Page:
Evolutionary Economics: Metaphor or Unifying Paradigm?

Summary of: Evolutionary Economics: Metaphor or Unifying Paradigm?

Author(s) / Editor(s)

Conventional economics cannot be simply augmented with biological or evolutionary metaphors; economic science must undergo a fundamental paradigm shift to recast the modern world in bioeconomic terms as a collective survival enterprise incorporating both cooperative and competitive strategies.

Publication Reference

Published in/by
The Journal of Social and Evolutionary Systems, 18(4): 421-435


  • Survival is still a problem in the post-war era, especially considering radical changes in the human biological and cultural environment (population growth, resource depletion, globalization trends, technological advances, etc..)
  • In bioeconomic struggles for survival and reproduction, neither competition nor cooperation is the sole organizing principle; both are contingent survival strategies within the larger process of adaptation.
  • Mutually beneficial relationships are common in nature as well as business, and as a species our capacity to cooperate and establish social organizations that promote these relationships may be our strongest survival strategy.
  • We can no longer expect that self-seeking rational agents will produce social order through the invisible hand of competitive markets, let alone optimal economic solutions.
  • Human inventiveness, creativity, cumulative learning, cultural values and rituals all play important interdependent roles in evolutionary change.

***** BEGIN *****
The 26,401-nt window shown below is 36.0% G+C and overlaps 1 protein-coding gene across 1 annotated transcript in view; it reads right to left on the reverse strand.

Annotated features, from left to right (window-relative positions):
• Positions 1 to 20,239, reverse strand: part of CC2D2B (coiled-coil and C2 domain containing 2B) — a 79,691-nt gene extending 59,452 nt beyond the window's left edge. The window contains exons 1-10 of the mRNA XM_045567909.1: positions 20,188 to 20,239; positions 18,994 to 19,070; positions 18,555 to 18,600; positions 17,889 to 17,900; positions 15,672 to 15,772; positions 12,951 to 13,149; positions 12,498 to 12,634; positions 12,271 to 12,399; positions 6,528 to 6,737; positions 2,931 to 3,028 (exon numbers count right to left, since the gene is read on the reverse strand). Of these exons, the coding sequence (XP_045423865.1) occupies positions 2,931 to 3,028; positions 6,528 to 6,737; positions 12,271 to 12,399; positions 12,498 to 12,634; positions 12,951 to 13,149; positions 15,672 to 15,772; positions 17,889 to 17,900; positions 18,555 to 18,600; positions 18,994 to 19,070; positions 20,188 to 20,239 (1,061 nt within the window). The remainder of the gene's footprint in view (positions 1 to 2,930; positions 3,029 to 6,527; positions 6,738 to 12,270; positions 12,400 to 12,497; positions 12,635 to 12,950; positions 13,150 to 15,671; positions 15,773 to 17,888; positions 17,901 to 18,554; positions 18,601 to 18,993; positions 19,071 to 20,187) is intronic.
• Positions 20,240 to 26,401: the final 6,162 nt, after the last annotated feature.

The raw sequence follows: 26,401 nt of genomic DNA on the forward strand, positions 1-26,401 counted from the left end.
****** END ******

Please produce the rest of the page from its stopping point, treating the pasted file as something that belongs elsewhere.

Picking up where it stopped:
The human being is not unique among the animals in having to apply limited time and energy to strategies in order to survive and reproduce. Yet modern economic theory avoids biological or psychological justifications for behavior by treating individual humans as black boxes with simple input and output. This reductionist view of economic problems neglects universal bioeconomic principles that underlie all survival enterprises. Chaos theory and modeling of non-linear dynamical systems show that economic systems display historicity: path dependency and sensitivity to past cultural and economic development. Corning lists these universal principles: that the survival problem is always contingent on the specific environment, that energy and access to information about energy are crucial to survival and reproduction, that organisms have limited time and energy to meet their needs, that competitive and cooperative strategies are both equally relevant aspects of adaptation, and that dramatic economic benefits can arise from the non-linear cooperative effects of synergies. An analytical framework under the “Interactional Paradigm” would begin with the development of explicit measures of human needs satisfaction and a reexamination of the relationship between our biological, motivational substrate and our learned and cultural behaviors.